One thing I need to clarify is that you add 2 more quarts of water after you pour in the concentrated tea/sugar into the fermenting jar or bowl. (Remember to ONLY use clear glass) This will also bring the tea mixture down to room temperature relatively quickly so you don’t have to wait as long to add the water.

Also, make sure that what you use to cover the fermenting container with the clean and white only. A clean white tea towel works, as does a coffee filter.

Here is the basic written recipe:

4-7 bags ORGANIC green or ORGANIC black tea ONLY-no flavored or herbed tea or even Earl Grey. Just plain old black or green ORGANIC tea. (using non-organic tea can cause your scoby to mold (I usually use 3 bags of each, but feel free to experiment, just make sure to include at least 1 black tea bag)-In the video I couldn’t remember why it is that you need at least one black tea bag, and according to Betsy Pryor of Laurel Farms who is all Kombucha, all the time you need some tannin in there which is found in the black tea)

1 to 1/2 cups organic granulated sugar (or white sugar)

3 qts filtered water (well water or distilled preferred)

1 Kombucha Scoby

1 fermenting container large enough to hold about a gallon. ie. clear gallon size jar (can use an old pickle jar), or a large clear glass bowl. (If you use a bowl make sure you also have a tea towel or cheese cloth and a large rubber band to cover. I prefer using the gallon jar as it’s MUCH easier to harvest the tea in my opinion.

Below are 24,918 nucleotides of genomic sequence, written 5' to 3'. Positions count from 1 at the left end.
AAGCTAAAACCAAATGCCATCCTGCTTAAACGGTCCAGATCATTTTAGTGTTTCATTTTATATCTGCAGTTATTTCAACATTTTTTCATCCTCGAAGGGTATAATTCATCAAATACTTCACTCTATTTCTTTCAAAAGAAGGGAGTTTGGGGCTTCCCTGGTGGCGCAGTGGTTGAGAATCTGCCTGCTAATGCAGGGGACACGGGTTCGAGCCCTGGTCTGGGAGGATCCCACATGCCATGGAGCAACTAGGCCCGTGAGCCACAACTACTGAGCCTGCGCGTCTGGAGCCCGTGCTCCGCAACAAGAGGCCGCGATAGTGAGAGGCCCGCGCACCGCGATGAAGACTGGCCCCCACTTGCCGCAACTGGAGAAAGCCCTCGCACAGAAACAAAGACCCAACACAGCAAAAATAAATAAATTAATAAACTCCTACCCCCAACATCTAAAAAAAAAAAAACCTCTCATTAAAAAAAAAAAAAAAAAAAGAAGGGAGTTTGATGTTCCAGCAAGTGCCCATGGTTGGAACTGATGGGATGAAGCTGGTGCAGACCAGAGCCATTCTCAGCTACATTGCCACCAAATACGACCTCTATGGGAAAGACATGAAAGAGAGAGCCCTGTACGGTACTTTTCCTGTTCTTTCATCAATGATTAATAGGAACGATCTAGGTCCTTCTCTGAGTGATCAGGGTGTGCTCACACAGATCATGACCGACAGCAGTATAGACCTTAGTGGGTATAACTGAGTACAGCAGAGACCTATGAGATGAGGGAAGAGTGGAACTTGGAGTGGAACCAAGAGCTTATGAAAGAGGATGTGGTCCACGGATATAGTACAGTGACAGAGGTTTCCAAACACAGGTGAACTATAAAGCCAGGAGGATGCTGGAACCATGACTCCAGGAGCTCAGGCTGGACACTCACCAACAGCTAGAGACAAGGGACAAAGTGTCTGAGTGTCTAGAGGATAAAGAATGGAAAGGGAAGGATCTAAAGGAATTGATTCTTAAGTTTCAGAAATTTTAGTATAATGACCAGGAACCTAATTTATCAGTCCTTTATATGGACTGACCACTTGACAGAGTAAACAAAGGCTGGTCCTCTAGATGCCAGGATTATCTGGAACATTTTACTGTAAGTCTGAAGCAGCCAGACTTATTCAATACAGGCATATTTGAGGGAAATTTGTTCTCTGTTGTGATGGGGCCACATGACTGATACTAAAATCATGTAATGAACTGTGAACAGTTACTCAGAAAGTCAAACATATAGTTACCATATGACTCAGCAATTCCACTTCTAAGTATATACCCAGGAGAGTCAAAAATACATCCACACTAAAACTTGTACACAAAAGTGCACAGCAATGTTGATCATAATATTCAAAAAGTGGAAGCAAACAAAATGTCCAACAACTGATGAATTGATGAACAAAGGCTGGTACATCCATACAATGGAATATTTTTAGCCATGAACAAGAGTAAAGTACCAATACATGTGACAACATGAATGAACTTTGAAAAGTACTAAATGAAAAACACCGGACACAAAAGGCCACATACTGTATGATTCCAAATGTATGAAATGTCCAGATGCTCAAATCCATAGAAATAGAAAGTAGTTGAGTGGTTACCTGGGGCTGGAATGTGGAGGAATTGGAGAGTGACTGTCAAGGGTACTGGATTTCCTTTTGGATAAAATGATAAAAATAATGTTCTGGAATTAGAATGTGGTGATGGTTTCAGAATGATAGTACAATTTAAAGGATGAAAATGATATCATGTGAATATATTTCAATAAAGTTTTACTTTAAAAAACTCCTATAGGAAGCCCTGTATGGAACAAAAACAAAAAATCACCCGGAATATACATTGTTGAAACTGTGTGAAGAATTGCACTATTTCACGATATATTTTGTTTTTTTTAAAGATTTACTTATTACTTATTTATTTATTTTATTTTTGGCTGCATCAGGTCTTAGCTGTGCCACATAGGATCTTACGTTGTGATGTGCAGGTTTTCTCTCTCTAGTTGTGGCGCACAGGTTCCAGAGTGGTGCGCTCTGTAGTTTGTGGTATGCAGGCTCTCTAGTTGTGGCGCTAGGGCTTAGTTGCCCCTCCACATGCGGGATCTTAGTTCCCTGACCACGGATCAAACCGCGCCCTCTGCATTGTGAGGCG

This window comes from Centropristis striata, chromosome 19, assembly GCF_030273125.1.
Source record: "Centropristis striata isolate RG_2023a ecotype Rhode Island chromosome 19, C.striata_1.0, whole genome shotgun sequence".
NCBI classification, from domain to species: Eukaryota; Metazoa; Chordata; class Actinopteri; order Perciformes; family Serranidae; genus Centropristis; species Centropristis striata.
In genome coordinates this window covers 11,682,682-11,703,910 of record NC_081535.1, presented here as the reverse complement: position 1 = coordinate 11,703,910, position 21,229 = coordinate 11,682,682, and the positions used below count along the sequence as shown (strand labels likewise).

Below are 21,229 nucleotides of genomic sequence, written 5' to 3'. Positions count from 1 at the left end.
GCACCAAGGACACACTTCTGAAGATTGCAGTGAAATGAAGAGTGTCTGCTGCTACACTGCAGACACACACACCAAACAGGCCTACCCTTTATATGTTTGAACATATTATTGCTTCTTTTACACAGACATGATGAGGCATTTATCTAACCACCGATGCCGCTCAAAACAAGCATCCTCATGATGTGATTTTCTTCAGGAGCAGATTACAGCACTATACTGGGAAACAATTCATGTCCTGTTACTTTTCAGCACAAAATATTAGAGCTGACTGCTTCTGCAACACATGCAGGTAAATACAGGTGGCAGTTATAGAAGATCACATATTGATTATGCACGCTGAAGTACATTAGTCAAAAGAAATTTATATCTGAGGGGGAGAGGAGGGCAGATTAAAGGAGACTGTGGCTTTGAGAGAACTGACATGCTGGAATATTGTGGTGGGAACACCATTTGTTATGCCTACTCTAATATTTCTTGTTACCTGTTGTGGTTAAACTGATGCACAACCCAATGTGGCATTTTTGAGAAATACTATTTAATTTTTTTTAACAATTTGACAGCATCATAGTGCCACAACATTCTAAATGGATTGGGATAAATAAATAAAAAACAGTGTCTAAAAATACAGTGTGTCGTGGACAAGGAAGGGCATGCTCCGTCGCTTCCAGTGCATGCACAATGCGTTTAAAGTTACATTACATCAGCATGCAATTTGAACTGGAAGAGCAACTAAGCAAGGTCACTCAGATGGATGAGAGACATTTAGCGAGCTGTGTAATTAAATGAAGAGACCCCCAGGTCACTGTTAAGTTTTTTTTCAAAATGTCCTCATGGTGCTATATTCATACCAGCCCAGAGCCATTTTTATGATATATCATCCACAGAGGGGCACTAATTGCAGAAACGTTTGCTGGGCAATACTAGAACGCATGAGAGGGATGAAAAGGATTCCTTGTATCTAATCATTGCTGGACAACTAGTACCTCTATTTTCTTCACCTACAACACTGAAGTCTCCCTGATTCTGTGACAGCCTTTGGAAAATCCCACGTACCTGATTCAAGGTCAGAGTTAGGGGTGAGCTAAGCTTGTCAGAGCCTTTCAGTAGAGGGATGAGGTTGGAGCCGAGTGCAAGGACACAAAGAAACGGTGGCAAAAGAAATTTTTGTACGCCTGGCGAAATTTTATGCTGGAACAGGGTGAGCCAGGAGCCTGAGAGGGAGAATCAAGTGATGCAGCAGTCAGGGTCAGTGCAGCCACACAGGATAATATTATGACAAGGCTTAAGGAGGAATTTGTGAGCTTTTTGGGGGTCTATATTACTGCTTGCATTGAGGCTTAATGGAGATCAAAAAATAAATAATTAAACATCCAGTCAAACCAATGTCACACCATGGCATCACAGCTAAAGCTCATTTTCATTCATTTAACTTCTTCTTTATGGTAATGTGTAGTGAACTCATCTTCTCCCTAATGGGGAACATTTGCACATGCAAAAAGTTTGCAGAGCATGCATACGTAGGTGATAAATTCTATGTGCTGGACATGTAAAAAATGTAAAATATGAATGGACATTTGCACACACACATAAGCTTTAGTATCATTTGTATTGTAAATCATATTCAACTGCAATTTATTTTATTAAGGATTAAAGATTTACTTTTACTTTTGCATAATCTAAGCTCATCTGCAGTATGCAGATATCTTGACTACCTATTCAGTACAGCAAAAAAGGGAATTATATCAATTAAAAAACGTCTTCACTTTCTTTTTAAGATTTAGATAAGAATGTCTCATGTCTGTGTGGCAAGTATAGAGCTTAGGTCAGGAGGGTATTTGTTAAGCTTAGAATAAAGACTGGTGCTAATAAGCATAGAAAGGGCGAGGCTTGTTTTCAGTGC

1-2 cups Kombucha Tea from a previous batch or 2 cups distilled white vinegar

How To:

This is very easy, doesn’t take much longer than just making tea. Make sure that before you begin everything is sterilized. This is very important so you don’t introduce any bad bacteria to your K-Tea brew.

So you boil about a quart of water and then let it steep with the tea bags for at least 15 mins. You can go longer too but just be sure to add the water to the tea while it’s hot so it will dissolve all the way.

Then you can add the tea mixture to the fermenting jar and add about 2 more cups water. Make sure the mixture is at room temperature before adding any of the Kombucha Tea or the Scoby.

One the tea has cooled, you can go ahead and combine the two cups of Kombucha Tea from a previous batch, or however much came with your scoby or vinegar if you got a dehydrated scoby. Then add the scoby itself making sure that the flat smooth side is on top.

Now you just add either a coffee filter, tea towel or cheese cloth fastened with a rubber band. Place in an undisturbed quiet draft free location for about a week. You can begin to taste test the brew after about 4 days depending on the ambient temperature in your house. The warmer your house the faster it will ferment. K-Tea is ready when most of the surgar has been converted and you are left with a slightly tangy or even vinegary taste. The longer you let it brew the more vingeary tasting it will be. So it really depends on how you like it.

I will post another video tutorial on how to harvest the tea and do a continuous ferment and how to take a break from brewing your Kombucha Tea. Enjoy! And remember to start off slowly with the tea as it does have a detoxifying effect. General recommendation is about 4-6 ounces per day.

Have fun with it!